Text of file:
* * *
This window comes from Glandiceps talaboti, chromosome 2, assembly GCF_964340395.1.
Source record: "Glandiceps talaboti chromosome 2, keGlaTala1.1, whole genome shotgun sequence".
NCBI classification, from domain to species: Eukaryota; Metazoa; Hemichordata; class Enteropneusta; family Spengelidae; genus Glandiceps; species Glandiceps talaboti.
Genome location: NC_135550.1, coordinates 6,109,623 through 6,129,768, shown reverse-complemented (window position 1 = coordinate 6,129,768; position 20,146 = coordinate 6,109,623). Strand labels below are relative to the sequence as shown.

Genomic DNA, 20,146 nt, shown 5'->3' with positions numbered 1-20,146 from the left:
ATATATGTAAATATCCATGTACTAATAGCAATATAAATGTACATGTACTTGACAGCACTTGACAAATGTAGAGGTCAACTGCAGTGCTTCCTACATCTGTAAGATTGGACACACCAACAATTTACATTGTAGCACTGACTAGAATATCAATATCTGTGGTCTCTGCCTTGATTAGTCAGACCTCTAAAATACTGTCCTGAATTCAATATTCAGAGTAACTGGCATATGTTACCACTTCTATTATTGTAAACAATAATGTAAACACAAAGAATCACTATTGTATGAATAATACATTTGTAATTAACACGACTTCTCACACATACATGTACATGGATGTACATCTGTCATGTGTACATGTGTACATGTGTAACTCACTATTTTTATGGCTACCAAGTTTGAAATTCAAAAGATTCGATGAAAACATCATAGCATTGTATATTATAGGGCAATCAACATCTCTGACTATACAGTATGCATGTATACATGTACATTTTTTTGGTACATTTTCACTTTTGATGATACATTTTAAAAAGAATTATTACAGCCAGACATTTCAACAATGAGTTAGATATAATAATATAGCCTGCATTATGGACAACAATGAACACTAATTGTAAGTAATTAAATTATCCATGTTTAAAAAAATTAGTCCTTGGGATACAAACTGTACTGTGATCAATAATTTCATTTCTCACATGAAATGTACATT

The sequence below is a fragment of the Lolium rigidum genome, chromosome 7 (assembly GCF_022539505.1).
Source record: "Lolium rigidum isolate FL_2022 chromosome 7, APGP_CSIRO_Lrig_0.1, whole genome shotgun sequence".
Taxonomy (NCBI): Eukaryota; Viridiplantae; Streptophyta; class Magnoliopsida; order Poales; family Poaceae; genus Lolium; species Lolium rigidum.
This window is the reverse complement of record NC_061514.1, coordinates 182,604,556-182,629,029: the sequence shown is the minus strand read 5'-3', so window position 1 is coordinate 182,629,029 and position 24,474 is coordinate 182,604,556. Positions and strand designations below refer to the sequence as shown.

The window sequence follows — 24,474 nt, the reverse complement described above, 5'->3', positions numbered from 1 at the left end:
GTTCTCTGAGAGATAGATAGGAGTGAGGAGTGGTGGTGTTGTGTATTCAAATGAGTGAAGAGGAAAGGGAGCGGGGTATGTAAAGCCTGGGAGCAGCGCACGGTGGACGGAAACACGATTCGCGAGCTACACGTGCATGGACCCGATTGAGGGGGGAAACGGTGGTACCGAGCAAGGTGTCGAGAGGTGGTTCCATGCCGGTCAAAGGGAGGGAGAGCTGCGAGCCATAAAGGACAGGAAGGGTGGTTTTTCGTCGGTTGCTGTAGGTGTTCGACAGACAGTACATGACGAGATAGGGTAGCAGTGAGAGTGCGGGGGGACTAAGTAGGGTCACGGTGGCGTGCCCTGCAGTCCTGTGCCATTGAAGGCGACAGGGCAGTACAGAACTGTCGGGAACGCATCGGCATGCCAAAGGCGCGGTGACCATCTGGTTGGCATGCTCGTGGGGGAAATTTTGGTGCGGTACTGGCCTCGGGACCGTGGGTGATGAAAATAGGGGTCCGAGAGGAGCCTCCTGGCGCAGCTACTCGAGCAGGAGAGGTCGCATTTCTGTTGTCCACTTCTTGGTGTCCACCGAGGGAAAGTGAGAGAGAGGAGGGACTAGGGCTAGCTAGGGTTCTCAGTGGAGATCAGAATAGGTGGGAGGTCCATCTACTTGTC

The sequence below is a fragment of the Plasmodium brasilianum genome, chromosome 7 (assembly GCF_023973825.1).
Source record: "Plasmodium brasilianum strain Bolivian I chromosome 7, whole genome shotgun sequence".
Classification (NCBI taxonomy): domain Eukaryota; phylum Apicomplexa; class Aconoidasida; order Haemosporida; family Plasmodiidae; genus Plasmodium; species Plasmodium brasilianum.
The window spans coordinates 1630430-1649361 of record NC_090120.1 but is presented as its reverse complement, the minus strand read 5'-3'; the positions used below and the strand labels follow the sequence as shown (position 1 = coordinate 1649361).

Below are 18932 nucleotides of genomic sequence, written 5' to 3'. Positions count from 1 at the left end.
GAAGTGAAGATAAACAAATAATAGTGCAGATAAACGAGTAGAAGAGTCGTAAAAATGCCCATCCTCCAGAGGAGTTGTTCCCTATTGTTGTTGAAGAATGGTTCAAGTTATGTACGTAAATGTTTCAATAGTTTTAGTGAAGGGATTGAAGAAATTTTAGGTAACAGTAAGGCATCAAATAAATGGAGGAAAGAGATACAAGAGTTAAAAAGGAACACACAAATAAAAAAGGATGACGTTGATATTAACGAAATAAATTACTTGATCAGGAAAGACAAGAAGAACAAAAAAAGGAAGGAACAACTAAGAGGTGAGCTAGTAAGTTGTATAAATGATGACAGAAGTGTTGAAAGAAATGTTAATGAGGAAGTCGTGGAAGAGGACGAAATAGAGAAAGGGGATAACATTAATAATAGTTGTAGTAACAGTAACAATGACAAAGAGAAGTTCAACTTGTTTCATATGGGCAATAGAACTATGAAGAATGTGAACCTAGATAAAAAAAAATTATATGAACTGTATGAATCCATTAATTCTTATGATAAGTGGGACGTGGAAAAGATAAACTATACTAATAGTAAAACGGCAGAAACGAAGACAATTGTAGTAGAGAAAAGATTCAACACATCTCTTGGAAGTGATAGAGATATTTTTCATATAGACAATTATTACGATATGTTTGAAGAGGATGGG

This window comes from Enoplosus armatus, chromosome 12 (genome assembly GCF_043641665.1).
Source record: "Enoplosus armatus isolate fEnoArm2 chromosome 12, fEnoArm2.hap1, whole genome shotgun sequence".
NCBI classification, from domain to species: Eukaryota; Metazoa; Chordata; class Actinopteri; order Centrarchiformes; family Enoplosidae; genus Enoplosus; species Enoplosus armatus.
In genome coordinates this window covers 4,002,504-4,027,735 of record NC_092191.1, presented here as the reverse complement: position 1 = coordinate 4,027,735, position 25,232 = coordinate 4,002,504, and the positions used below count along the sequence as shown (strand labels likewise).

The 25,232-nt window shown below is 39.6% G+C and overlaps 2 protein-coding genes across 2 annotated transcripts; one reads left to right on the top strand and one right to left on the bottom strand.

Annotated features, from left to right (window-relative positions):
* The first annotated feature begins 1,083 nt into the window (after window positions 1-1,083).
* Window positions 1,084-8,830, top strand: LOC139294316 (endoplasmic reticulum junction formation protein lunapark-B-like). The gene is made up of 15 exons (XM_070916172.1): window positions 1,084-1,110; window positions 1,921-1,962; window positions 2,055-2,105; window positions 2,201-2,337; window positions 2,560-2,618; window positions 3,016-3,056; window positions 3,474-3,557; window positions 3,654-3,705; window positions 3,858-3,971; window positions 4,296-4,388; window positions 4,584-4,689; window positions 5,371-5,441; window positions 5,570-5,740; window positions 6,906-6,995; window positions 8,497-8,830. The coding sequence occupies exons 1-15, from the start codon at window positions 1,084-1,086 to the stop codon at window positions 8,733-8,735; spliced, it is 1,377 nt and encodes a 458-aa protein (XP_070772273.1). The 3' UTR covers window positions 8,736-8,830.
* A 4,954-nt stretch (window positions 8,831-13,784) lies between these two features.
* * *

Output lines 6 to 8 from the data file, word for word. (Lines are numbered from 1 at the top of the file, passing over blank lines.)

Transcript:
ATATATGTAAATATCCATGTACTAATAGCAATATAAATGTACATGTACTTGACAGCACTTGACAAATGTAGAGGTCAACTGCAGTGCTTCCTACATCTGTAAGATTGGACACACCAACAATTTACATTGTAGCACTGACTAGAATATCAATATCTGTGGTCTCTGCCTTGATTAGTCAGACCTCTAAAATACTGTCCTGAATTCAATATTCAGAGTAACTGGCATATGTTACCACTTCTATTATTGTAAACAATAATGTAAACACAAAGAATCACTATTGTATGAATAATACATTTGTAATTAACACGACTTCTCACACATACATGTACATGGATGTACATCTGTCATGTGTACATGTGTACATGTGTAACTCACTATTTTTATGGCTACCAAGTTTGAAATTCAAAAGATTCGATGAAAACATCATAGCATTGTATATTATAGGGCAATCAACATCTCTGACTATACAGTATGCATGTATACATGTACATTTTTTTGGTACATTTTCACTTTTGATGATACATTTTAAAAAGAATTATTACAGCCAGACATTTCAACAATGAGTTAGATATAATAATATAGCCTGCATTATGGACAACAATGAACACTAATTGTAAGTAATTAAATTATCCATGTTTAAAAAAATTAGTCCTTGGGATACAAACTGTACTGTGATCAATAATTTCATTTCTCACATGAAATGTACATT

The sequence below is a fragment of the Lolium rigidum genome, chromosome 7 (assembly GCF_022539505.1).
Source record: "Lolium rigidum isolate FL_2022 chromosome 7, APGP_CSIRO_Lrig_0.1, whole genome shotgun sequence".